TED Conversations

Sydni Rucks


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What are ecosystem services that you rely on everyday? Are you willing to pay for them?

Ecosystem services are what we gain from an ecosystem, be it medicines, clean water, or any cultural and spiritual benefits we get from nature. Ecosystem services are not specific to the science realm and they are open to interpretation based on our individual views. What ecosystem services do you value?

Although ecosystem services have monetary value, determining pricing has proven challenging. For example, every time you shop for produce, you can choose to support the ecosystem services offered by organic farming. There has been a boom in the organic foods market due to the ever-growing assumption that organic farming methods contribute to ecosystem services including increased pollination (bee populations are higher due to larger production of flowers on organic farms), increased biodiversity, natural pest control, and natural soil fertility. Are these methods worth the extra cost at the grocery store? What factors do you consider when making your choice between conventionally and organically grown produce? What are ways to promote organic farming, or more generally the valuation of ecosystem services, so that more people will be inspired to pay for the benefits?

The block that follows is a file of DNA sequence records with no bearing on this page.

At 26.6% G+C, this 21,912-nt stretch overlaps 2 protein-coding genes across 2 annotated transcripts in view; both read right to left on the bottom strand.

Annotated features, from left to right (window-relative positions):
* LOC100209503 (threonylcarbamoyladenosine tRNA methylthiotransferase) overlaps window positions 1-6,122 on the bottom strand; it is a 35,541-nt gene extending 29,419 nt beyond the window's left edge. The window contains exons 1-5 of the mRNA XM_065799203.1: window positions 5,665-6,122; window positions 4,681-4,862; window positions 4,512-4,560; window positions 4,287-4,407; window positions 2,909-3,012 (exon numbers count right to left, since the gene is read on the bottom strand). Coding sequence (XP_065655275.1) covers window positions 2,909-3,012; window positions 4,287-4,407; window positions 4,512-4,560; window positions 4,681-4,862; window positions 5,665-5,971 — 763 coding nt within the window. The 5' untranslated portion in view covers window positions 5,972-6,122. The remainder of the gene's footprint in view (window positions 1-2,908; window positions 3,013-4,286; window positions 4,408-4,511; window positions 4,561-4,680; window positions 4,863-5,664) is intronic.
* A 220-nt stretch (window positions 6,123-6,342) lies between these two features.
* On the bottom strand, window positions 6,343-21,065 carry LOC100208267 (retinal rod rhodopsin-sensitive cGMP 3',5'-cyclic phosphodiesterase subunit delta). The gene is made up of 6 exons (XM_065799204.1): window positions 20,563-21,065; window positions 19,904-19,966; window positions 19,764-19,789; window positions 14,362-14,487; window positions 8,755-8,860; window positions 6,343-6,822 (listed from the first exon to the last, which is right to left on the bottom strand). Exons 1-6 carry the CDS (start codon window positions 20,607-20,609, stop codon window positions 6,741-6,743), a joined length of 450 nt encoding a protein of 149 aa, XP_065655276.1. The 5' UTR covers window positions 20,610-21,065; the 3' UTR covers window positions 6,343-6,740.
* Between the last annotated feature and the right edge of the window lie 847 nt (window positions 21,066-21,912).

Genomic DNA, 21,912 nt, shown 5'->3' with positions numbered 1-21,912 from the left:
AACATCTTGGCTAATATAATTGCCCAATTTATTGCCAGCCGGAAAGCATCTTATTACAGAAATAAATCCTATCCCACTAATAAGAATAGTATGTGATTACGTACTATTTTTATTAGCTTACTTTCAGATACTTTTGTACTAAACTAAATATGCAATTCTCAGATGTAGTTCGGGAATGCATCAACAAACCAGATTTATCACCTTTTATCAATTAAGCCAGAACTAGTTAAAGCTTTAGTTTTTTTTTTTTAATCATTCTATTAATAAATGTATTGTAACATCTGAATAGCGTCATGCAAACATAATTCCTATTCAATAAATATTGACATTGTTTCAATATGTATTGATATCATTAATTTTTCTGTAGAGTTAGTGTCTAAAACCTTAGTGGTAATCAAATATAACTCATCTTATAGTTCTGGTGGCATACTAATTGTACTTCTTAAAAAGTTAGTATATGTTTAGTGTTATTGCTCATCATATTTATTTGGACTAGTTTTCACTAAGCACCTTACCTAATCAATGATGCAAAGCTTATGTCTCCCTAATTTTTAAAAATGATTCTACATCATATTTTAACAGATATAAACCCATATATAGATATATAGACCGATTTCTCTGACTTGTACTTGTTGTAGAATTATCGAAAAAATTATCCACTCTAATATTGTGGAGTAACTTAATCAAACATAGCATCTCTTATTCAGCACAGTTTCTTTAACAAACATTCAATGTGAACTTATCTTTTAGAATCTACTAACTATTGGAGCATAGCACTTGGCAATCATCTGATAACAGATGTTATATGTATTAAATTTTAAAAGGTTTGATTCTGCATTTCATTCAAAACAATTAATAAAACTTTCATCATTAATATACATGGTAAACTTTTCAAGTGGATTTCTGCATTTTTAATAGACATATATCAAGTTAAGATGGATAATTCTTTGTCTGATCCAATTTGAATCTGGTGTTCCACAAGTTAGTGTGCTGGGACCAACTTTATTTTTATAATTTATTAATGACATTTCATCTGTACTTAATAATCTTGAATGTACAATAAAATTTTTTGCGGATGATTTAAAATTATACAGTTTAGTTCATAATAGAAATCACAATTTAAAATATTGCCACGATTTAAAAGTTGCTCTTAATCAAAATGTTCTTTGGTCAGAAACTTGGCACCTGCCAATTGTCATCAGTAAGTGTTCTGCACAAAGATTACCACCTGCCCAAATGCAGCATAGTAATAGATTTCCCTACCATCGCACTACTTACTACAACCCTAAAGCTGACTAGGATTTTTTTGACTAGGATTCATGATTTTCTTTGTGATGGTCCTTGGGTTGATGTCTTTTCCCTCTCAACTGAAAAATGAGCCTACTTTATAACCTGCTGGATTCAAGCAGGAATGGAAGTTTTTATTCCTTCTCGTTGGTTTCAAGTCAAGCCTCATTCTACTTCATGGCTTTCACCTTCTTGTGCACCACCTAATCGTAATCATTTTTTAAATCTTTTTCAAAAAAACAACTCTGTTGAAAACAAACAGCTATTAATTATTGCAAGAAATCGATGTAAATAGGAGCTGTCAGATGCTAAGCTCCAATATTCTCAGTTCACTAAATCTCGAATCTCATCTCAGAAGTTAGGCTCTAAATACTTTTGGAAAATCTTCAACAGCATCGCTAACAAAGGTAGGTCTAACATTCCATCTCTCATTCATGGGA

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    May 2 2012: I too take issue with the assumption that organic or local farming is inherently a practice that has favorable environmental impact as compared to high-yield or industrial farming. It has to due with efficiency. Organic farms are terribly inefficient, and our demand for food wont be decreasing anytime soon. Adding millions of acres of farmland just to move away from high-yield farming is an approach that might end up causing more problems than it solves. Instead focusing on isolating our ecosystems from the toxic effects of industrial farming. Humans alone now industrially fix more nitrogen than all of the rest of the tree of life. The need to contain N, toxics, and pesticide runoff should be much more pressing, closer to how we treat radioactive waste.

    LOCAL products, however, are always a good buy if you have the opportunity. Eliminating the environmental cost of shipping as much as possible is a HUGE step everybody can take.

    I would also say that the actual cost of a high-yield product when compared to an organic product is probably much closer than the dollar value attached to each. The missing price of the high-yield product is just expensed as environmental damage, so we are instead paying for that ear of corn with environmental security.

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